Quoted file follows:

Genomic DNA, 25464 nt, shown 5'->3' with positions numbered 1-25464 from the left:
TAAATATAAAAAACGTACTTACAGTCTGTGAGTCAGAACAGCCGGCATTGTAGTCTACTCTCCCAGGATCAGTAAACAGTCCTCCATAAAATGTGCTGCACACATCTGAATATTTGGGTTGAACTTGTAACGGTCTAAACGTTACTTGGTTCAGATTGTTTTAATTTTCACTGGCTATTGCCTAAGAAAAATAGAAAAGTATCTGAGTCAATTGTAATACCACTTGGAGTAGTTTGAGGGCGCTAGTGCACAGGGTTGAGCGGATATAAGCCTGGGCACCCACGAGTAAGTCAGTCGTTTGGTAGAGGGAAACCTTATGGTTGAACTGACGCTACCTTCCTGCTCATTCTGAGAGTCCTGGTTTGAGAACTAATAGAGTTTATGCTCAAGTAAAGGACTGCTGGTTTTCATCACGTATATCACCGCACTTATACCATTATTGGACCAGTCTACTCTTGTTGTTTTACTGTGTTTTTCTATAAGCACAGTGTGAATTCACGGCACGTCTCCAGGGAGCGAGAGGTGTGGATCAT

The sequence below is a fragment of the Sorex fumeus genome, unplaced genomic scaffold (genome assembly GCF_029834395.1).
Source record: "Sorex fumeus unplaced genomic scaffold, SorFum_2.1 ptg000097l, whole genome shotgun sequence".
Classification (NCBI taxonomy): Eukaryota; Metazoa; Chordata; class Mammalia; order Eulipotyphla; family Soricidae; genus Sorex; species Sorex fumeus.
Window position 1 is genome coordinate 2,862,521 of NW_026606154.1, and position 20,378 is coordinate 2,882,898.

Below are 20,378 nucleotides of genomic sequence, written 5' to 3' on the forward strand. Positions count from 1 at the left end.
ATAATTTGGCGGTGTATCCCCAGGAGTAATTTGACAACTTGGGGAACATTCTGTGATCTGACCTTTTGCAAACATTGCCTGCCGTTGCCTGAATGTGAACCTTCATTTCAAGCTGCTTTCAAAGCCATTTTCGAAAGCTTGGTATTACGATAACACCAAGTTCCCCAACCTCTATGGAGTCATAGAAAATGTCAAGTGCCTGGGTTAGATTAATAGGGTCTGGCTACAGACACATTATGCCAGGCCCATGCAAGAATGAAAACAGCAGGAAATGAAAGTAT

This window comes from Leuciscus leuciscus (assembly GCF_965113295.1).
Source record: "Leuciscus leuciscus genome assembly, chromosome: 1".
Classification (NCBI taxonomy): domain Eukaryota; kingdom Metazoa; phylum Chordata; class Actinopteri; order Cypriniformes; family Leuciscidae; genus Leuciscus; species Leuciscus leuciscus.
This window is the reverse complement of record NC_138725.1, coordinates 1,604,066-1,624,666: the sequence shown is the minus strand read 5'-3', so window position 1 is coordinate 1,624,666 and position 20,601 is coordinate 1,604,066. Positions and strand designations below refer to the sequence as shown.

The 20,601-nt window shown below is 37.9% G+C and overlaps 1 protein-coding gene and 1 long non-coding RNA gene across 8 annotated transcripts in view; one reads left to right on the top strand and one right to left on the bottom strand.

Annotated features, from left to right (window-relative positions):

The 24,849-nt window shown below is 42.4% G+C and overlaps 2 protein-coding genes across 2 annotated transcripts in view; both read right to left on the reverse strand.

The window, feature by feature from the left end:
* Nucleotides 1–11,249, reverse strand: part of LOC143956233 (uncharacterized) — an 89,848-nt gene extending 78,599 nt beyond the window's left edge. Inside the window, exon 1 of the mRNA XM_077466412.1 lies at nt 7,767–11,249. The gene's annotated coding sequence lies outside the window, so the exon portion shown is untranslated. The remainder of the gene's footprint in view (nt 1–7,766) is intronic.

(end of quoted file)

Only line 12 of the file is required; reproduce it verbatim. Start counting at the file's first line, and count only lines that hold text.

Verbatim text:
This window is the reverse complement of record NC_138725.1, coordinates 1,604,066-1,624,666: the sequence shown is the minus strand read 5'-3', so window position 1 is coordinate 1,624,666 and position 20,601 is coordinate 1,604,066. Positions and strand designations below refer to the sequence as shown.